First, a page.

Today’s big errand was a run out to pick up some trial contact lenses. I’d got the ones for my right eyes a week or so ago, but the left ones were out of stock. With those acquired, I could stick them in my eyes and see just how well modern optometry could make the vision thing for a near-sighted and slightly astigmatic 46-year-old man.
Good grief, now I can tell what the hell you people have been doing with the world while I wasn’t able to see it this clearly, chewing it up and spitting it out, wearing it out at the edges and borders. Sure, you leave it with plenty of character, but what about the warranty?
At least I can still roll down the window of my car and see people and billboards and buildings, flashing signals and scattered trash in nearby gutters, and the local movie theater marquee leaping out at me with foreigners and dystopias and other obviousnesses in foot-high lettering. Long may it rave.
It took until about noon before I knew it was another bad-air day. I didn’t even have to leave the house. I just got dressed, ate a late breakfast and made sure to secure my own mask, just like the airlines tell their passengers in those safety videos.
Part of the reason was the fires still burning to our north. Another part was smoke from the Bear Fire drifting up the Peninsula. Another part was the 100-acre Fallon Fire that broke out in the afternoon east of Dublin in the Tri-Valley.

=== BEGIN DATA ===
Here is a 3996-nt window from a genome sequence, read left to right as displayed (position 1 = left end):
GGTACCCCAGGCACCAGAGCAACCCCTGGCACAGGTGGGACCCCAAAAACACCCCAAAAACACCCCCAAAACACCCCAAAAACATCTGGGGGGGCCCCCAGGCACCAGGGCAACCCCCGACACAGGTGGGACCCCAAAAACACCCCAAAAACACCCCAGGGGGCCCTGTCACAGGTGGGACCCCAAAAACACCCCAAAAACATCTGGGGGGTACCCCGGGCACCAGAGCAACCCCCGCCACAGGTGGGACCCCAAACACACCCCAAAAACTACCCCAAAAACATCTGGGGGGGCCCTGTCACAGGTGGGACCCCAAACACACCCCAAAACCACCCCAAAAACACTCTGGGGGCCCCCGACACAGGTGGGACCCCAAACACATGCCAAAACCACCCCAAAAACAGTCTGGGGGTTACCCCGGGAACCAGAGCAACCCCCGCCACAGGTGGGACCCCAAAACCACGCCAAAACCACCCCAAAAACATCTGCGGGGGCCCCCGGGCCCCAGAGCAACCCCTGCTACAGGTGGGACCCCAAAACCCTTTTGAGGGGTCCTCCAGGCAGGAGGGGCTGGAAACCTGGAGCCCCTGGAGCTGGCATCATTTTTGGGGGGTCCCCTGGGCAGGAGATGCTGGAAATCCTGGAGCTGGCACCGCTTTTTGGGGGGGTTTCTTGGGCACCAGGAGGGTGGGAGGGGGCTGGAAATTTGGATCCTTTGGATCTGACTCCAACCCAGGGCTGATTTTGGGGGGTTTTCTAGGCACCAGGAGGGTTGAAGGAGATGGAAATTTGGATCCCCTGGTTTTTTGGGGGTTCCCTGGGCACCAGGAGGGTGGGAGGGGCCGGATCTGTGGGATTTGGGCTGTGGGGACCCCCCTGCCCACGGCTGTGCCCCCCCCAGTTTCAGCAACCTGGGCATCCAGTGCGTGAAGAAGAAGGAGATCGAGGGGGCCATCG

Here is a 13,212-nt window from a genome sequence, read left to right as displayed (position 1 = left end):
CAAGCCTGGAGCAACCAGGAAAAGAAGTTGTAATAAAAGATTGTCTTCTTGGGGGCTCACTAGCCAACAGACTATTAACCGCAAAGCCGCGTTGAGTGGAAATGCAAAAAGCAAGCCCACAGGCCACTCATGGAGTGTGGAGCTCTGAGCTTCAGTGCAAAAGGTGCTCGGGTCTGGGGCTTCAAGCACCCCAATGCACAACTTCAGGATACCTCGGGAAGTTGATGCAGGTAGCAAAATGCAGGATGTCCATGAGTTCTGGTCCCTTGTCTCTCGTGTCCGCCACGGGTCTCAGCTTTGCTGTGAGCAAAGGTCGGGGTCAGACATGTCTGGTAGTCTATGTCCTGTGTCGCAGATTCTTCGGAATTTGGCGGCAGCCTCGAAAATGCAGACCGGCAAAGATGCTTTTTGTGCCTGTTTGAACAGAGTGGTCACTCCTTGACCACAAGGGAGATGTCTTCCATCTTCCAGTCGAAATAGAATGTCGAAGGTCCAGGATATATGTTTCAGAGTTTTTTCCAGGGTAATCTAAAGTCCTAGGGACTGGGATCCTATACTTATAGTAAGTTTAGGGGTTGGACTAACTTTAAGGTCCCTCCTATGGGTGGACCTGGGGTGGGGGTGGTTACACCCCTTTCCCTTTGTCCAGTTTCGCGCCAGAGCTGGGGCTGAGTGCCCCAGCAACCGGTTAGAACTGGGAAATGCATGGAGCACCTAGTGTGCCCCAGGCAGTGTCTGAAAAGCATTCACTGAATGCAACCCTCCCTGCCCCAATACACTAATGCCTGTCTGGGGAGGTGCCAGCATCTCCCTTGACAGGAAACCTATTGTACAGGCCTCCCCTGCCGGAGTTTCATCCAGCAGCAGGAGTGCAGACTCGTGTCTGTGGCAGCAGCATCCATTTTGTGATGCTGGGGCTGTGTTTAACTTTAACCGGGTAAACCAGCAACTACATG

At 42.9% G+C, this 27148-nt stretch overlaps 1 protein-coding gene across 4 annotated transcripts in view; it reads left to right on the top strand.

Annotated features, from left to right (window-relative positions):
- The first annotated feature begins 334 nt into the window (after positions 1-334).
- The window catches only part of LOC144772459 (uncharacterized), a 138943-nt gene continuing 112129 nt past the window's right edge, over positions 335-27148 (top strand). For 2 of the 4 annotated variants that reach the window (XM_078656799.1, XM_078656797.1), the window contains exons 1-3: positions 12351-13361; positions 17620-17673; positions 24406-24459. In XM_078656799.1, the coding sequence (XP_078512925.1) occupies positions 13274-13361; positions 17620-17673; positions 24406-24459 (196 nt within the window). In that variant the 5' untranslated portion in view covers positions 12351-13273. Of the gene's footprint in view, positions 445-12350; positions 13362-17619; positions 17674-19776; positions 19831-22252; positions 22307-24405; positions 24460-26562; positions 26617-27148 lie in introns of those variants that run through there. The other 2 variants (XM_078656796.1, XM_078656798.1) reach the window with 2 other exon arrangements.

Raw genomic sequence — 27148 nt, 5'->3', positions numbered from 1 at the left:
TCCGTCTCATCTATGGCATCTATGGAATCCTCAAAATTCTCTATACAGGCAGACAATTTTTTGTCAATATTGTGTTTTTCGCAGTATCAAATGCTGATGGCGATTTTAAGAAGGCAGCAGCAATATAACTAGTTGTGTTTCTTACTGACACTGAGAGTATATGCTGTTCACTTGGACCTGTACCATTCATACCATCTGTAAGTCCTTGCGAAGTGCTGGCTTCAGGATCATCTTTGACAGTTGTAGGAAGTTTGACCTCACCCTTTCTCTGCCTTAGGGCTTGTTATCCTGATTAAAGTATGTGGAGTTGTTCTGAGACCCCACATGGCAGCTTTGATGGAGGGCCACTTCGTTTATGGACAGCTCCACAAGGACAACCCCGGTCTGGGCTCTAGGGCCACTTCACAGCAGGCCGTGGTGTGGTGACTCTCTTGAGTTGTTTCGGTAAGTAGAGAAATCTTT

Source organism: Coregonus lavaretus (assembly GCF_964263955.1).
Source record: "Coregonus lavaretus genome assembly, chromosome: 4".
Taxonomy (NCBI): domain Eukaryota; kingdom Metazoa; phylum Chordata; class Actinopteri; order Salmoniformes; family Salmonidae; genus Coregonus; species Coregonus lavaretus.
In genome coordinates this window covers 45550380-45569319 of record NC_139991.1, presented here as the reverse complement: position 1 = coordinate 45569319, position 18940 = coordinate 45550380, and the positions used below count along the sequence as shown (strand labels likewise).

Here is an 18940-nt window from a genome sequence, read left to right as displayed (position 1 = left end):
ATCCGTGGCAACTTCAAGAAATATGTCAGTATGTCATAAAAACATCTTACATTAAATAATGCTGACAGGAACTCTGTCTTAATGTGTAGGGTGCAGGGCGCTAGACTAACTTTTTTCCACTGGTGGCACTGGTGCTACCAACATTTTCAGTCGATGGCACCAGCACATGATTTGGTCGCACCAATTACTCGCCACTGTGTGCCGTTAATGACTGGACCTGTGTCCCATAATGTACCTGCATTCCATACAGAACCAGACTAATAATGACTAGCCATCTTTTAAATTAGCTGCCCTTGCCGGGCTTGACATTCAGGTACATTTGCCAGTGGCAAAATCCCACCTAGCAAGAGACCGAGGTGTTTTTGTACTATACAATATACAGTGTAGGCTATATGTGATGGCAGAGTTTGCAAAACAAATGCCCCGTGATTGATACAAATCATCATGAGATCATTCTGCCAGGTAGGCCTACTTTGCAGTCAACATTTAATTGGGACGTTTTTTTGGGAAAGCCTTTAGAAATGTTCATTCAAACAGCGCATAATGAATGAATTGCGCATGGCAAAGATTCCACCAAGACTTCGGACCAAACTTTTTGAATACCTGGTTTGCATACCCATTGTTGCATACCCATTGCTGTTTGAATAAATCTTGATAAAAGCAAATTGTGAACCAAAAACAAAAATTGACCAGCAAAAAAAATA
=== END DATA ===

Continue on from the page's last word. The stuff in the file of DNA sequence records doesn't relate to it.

That’s more than enough parts to make a whole mess of a day’s worth of breathing. Still, the mask did its job and I did what I could of mine before going home.
By mid-morning, my chest hurt when I breathed deeply. I fitfully sipped at my morning water and coffee. Dreading another day of stressful breathing, I went to the grocery store. Not even the usual store-playlist trainspotting could distract me: oh, huh, that’s Seal’s “Crazy” followed by The Beatles’ “Come Together” and a half-dozen false starts on The Emotions’ “Best Of My Love,” before settling on REM’s “Orange Crush.”
So I was pretty happy when I got the call back from the family-run chain hardware store in Jack London Square. True to their word, the owner’s son rung me just as we got to the checkout counter: their latest shipment of masks had just arrived. So we went over and I bought a box. Then I went home, read the instructions, and took their admonitions seriously enough to shave: goodbye, goatee!
Then I went to work, settled in at my desk and masked up. After several hours of breathing with reasonable levels of comfort, I ate lunch and thought about how odd it felt to wear this thing on my face. I’m not anywhere I can’t be mistaken for anyone else, I’m not hiding my identity, and I can still answer phone calls. I’m just breathing easier.